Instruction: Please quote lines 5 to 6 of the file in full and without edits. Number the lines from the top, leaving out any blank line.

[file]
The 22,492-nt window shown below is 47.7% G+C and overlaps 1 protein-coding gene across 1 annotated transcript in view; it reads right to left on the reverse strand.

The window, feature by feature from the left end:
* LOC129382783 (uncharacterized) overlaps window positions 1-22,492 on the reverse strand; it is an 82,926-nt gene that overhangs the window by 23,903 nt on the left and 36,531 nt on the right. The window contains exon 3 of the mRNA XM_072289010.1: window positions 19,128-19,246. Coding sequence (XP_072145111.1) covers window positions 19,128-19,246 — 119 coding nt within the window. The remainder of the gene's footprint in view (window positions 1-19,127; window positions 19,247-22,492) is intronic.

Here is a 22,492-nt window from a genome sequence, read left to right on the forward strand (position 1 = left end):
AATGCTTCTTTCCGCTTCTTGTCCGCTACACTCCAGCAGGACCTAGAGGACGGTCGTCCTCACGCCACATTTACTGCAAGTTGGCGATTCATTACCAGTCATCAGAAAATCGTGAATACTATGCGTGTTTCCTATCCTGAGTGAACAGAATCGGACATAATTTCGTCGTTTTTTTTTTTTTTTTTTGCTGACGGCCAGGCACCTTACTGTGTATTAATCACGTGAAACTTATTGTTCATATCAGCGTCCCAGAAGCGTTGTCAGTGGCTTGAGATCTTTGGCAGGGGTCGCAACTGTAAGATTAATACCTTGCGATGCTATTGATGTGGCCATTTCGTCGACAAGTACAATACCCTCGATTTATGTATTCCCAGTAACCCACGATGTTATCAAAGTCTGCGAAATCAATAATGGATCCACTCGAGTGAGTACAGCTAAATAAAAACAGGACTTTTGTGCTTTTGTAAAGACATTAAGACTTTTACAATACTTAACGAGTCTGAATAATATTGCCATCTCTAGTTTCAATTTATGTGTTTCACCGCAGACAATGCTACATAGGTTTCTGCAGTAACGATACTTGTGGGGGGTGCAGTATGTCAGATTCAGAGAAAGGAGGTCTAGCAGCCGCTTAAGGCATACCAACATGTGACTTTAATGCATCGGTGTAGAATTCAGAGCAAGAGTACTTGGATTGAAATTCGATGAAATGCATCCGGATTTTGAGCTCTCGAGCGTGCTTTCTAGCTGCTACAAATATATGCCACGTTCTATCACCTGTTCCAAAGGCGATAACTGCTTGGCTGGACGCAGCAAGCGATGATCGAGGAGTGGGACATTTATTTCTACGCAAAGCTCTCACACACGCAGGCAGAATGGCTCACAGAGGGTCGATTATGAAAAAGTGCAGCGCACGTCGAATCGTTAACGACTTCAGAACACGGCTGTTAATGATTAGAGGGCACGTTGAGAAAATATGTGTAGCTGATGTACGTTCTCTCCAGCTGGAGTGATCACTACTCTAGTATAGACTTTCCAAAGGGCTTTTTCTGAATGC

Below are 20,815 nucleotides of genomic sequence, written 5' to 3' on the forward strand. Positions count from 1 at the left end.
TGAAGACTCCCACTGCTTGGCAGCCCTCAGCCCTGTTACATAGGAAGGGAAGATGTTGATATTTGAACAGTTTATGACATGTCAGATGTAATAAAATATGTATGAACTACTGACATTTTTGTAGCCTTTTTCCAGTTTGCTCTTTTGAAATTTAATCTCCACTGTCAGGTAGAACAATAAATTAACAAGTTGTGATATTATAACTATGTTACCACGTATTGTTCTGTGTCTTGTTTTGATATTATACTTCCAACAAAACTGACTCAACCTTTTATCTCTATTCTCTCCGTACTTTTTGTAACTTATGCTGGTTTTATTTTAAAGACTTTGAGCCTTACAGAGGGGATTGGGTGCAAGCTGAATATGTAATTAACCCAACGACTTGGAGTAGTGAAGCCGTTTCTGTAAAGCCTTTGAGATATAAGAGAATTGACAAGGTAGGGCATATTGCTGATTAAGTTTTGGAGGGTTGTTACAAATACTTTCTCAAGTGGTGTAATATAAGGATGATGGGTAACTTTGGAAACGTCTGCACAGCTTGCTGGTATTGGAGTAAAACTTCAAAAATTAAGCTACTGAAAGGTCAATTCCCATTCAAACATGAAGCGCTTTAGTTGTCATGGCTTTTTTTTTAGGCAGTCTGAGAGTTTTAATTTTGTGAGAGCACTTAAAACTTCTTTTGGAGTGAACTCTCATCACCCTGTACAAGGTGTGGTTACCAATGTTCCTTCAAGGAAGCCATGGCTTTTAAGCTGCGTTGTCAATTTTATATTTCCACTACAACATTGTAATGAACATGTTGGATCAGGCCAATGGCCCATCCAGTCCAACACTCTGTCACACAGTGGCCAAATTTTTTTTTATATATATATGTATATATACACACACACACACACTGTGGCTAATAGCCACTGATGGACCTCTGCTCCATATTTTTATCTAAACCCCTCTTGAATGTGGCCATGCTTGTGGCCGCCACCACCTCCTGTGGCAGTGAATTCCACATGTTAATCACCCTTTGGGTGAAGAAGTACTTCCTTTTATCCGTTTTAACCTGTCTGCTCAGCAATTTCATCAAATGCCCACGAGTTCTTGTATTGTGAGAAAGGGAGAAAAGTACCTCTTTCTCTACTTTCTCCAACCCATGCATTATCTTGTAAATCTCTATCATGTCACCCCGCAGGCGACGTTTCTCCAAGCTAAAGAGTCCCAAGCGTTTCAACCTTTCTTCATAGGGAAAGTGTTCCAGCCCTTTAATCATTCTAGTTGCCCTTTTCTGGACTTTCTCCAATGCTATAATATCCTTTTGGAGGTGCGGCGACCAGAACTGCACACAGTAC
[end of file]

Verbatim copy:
AATGCTTCTTTCCGCTTCTTGTCCGCTACACTCCAGCAGGACCTAGAGGACGGTCGTCCTCACGCCACATTTACTGCAAGTTGGCGATTCATTACCAGTCATCAGAAAATCGTGAATACTATGCGTGTTTCCTATCCTGAGTGAACAGAATCGGACATAATTTCGTCGTTTTTTTTTTTTTTTTTTGCTGACGGCCAGGCACCTTACTGTGTATTAATCACGTGAAACTTATTGTTCATATCAGCGTCCCAGAAGCGTTGTCAGTGGCTTGAGATCTTTGGCAGGGGTCGCAACTGTAAGATTAATACCTTGCGATGCTATTGATGTGGCCATTTCGTCGACAAGTACAATACCCTCGATTTATGTATTCCCAGTAACCCACGATGTTATCAAAGTCTGCGAAATCAATAATGGATCCACTCGAGTGAGTACAGCTAAATAAAAACAGGACTTTTGTGCTTTTGTAAAGACATTAAGACTTTTACAATACTTAACGAGTCTGAATAATATTGCCATCTCTAGTTTCAATTTATGTGTTTCACCGCAGACAATGCTACATAGGTTTCTGCAGTAACGATACTTGTGGGGGGTGCAGTATGTCAGATTCAGAGAAAGGAGGTCTAGCAGCCGCTTAAGGCATACCAACATGTGACTTTAATGCATCGGTGTAGAATTCAGAGCAAGAGTACTTGGATTGAAATTCGATGAAATGCATCCGGATTTTGAGCTCTCGAGCGTGCTTTCTAGCTGCTACAAATATATGCCACGTTCTATCACCTGTTCCAAAGGCGATAACTGCTTGGCTGGACGCAGCAAGCGATGATCGAGGAGTGGGACATTTATTTCTACGCAAAGCTCTCACACACGCAGGCAGAATGGCTCACAGAGGGTCGATTATGAAAAAGTGCAGCGCACGTCGAATCGTTAACGACTTCAGAACACGGCTGTTAATGATTAGAGGGCACGTTGAGAAAATATGTGTAGCTGATGTACGTTCTCTCCAGCTGGAGTGATCACTACTCTAGTATAGACTTTCCAAAGGGCTTTTTCTGAATGC

Below are 20,815 nucleotides of genomic sequence, written 5' to 3' on the forward strand. Positions count from 1 at the left end.